LocationAngka qala is located on the eastern side of the tuman of To'rtku'l, just under 24km north-east of To'rtku'l town. It is only about 4km east of the desert site of Qoy Qırılg'an qala.
ExcavationAngka qala was initially investigated by Sergey Tolstov and his colleagues Yakh'ya Gulyamov and A. I. Terenozhkin from the Khorezm Archaeological Expedition in 1938, while they were based at nearby Teshik qala.
Aerial photograph of Angka qala, showing a relatively well-preserved fort.
Tolstov described how his party reached Angka qala at sunset after crossing a desert covered with many ridges of newly blown sand. As the sun was setting, he climbed on the walls and looked into the purple sky to his west:
"There were infinite ridges of sands and countless number of black silhouettes of towers of Berkut-kala, the dead oasis stretching 17 kilometres away from north to south. It was very silent in the kingdom of the desert and we felt that we were in a city of ghosts built by the titanic strength of ancient conquerors."All of those feudal forts have subsequently disappeared having been destroyed by the agricultural development of the 1960s and 1970s.
The fort is small but well defended. It is almost exactly square-shaped, measuring about 90 metres along each side, and its corners are oriented towards the four cardinal points. It has double walls set on a paqsa plinth with a 2.5 metre wide corridor in between to accommodate the archers' gallery. There is a projecting square tower at each corner providing defensive cover for the adjacent curtain walls. These towers seem to have been originally built several metres above the height of the curtain walls. The entrance to the fort was in the middle of the south-east wall, defended by two rectangular towers. The curtain walls and towers contain just a single row of arrow-shaped loopholes.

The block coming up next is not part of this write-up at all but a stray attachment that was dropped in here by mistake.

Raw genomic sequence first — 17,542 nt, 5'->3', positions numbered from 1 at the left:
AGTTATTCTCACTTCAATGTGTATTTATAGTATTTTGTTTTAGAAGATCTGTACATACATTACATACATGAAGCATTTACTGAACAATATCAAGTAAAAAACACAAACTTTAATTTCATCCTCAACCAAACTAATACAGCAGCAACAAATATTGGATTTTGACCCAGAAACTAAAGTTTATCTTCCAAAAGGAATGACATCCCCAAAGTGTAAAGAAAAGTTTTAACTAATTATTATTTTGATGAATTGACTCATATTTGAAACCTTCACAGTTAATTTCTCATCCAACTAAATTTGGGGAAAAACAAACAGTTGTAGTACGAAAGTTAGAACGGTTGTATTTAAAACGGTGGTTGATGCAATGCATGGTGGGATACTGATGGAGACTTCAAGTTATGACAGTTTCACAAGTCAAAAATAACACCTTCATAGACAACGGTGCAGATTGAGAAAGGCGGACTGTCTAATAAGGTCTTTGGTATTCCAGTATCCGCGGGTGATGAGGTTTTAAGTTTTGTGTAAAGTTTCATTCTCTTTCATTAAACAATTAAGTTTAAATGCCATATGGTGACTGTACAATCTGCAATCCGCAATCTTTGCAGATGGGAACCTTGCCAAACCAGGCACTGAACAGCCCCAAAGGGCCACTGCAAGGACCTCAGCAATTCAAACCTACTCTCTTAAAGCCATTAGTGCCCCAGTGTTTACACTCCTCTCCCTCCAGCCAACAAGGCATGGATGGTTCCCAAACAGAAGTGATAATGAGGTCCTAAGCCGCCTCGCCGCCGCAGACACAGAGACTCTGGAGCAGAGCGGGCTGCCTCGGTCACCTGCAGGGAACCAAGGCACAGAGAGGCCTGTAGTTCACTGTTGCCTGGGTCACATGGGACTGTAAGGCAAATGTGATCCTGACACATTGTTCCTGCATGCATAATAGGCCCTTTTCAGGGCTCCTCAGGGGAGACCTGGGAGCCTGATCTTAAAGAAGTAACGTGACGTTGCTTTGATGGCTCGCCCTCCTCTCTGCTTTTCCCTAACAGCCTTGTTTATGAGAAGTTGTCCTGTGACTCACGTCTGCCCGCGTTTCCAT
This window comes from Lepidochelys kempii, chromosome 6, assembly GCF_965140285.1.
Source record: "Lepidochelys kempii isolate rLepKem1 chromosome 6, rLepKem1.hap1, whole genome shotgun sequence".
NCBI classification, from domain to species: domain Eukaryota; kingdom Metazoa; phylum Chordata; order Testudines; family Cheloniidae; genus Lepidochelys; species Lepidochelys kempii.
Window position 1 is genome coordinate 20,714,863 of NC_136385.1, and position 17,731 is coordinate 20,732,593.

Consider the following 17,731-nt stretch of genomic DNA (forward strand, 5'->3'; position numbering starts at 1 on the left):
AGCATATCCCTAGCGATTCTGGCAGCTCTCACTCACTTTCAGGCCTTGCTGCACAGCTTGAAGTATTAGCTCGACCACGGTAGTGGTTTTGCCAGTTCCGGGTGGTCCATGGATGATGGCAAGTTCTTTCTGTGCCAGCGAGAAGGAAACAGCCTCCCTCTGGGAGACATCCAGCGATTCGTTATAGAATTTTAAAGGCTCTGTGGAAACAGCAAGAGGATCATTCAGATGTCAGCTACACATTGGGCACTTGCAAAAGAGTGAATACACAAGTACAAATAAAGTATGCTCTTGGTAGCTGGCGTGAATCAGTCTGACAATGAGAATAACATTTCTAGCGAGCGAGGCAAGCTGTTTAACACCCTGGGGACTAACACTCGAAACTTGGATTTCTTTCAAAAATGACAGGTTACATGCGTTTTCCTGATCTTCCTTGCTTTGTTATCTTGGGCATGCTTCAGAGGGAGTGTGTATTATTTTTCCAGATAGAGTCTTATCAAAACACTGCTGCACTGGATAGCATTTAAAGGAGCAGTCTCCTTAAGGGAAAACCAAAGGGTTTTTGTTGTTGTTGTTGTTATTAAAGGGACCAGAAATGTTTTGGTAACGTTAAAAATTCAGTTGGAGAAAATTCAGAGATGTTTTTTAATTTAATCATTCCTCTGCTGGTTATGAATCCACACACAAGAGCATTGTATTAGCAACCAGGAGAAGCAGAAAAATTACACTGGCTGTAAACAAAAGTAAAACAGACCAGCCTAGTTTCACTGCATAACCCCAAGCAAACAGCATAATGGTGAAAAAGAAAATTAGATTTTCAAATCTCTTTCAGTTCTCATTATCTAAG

In the interior there were a pair of rooms on each side of the entrance. Otherwise the interior of the fort was an open courtyard devoid of any buildings. In its centre was a low square-shaped flat mound containing a well lined with stone, a vital resource in times of attack or siege.
The exterior of the fort was defended with a low proteichisma wall made of paqsa blocks, situated some 10 metres out from the wall and completely surrounding the site.
The fort seems to have gone into decline between the end of the Afrigid feudal period and the completion of the first millennium. The flow of the eastern branch of the Gavkhor canal lost about half of its volume, leading to a collapse in the agricultural economy of the region surrounding Angka qala.
The current condition of the fort is not good. The towers are in the best state of preservation, reaching up to 5 or 6 metres high in places, but a lot of the curtain walls have been heavily eroded. At the time of our last visit in 2004, part of the internal wall had recently collapsed.
|Google Earth Coordinates|
|Place||Latitude North||Longitude East|
|Angka qala||41º 45.500||61º 9.095|
This page was first published on 3 September 2008. It was last updated on 8 March 2012.
© David and Sue Richardson 2005 - 2013. Unless stated otherwise, all of the material on this website is the copyright of David and Sue Richardson.